Some albums are an easy flow from the first listen, and some just never get better, no matter how many chances you give it. In between that we have the complicated record that takes a few listens for me to warm up to it, and today’s record, “Speaking In Tongues” by the Talking Heads, falls into that category. The first time I listened to it today, I was distracted by good company, so I had to come back to it a few more times tonight as I waited to fly. When we listened to it today, Christie and I observed that many of the songs were difficult to distinguish one from the next, and while there is a commonality to it, especially on that first listen, I was able to focus more later and pick out several songs I really enjoy.
One of the most unique shows I have ever seen was David Byrne, leader of the Talking Heads, live with eleven other performers in identical grey suits, who all performed their instruments, including keyboards, drums, and horns, in choreographed numbers, constantly moving around the stage. It was really a stunning and impressive show, one that left my son and I shaking our heads in amazement. Since that tour, they have immortalized this act in a movie, “American Utopia”, directed by Spike Lee, and an ongoing Broadway show featuring Byrne and his troupe, that is still running today. There are three songs from this album on the setlist from the show we saw, one of which stood out as one of the very best songs of the night, “Slippery People”.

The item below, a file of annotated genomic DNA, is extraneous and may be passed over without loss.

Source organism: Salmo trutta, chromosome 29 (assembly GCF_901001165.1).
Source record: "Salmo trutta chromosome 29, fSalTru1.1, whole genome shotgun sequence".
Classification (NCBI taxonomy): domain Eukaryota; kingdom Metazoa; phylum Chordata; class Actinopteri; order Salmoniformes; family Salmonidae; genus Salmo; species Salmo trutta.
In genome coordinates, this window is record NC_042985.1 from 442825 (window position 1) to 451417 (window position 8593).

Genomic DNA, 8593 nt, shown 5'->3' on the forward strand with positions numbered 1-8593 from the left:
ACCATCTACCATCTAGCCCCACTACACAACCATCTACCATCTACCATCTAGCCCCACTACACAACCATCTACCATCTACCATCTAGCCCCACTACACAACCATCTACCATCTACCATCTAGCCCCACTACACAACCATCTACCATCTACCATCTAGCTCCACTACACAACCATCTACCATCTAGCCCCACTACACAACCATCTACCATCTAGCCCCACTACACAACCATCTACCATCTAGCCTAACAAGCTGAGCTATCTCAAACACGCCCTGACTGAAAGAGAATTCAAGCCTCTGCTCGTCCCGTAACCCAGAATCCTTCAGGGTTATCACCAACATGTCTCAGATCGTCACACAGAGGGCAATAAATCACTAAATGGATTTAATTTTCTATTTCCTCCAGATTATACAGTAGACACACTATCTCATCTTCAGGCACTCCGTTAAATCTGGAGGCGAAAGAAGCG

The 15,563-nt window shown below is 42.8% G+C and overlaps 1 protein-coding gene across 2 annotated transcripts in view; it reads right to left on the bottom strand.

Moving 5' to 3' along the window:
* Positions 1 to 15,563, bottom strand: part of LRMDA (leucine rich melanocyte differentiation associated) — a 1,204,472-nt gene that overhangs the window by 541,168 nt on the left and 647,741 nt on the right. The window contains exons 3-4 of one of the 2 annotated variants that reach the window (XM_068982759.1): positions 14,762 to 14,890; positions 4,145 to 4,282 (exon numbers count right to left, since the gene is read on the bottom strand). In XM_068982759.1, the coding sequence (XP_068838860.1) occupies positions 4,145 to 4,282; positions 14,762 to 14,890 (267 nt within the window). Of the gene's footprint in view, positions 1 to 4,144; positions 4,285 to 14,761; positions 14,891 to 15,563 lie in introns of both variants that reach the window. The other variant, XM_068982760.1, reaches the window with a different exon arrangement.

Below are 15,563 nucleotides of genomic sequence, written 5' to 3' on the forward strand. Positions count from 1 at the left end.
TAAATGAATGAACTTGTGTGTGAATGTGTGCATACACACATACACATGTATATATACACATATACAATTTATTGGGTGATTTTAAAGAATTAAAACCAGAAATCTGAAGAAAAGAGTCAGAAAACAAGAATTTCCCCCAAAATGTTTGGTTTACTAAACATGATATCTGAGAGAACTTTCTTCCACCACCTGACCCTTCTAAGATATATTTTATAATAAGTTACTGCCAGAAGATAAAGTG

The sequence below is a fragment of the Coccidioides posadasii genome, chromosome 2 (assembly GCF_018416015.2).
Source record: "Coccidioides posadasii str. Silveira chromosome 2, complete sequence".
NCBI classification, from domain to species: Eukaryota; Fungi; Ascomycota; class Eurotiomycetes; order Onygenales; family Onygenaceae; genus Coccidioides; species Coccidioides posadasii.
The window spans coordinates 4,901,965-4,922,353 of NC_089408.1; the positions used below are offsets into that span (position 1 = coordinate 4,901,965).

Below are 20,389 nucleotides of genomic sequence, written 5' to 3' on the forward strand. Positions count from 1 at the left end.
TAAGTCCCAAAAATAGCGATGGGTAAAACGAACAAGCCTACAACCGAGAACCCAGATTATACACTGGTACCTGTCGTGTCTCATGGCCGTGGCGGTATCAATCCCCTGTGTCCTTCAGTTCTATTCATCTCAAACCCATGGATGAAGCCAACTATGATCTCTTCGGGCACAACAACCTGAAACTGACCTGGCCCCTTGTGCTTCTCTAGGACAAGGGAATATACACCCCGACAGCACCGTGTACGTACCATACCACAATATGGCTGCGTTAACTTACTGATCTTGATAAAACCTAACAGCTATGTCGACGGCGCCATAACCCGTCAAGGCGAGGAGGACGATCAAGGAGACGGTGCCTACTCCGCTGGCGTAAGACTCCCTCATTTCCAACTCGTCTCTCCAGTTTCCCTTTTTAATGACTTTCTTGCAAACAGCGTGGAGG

“Burning Down the House”, their only top 10 single ever, opens the album and was the main set closer that night, and my favorite song on the album was also in the show, “This Must Be the Place (Naïve Melody)”. It is an unusually warm and happy song for the Talking Heads, and I really enjoy its pseudo-reggae groove.
There are still moments when the Talking Heads are almost too avant-garde and artsy for my tastes, but as I read them labeled today, they are a great intersection of new-wave and ‘70s funk. I definitely recalled “Girlfriend Is Better” and the funkier “Swamp” from the days of this album, and the song “Moon Rocks” reminds me a lot of “Life During Wartime”, which they released in 1979. I’m on my 4th listen now as I finish this blog on my flight, and even though it took me a bit to get there, I’m glad I hung in with this album for all of the great memories of that great show, along with some new ones made today.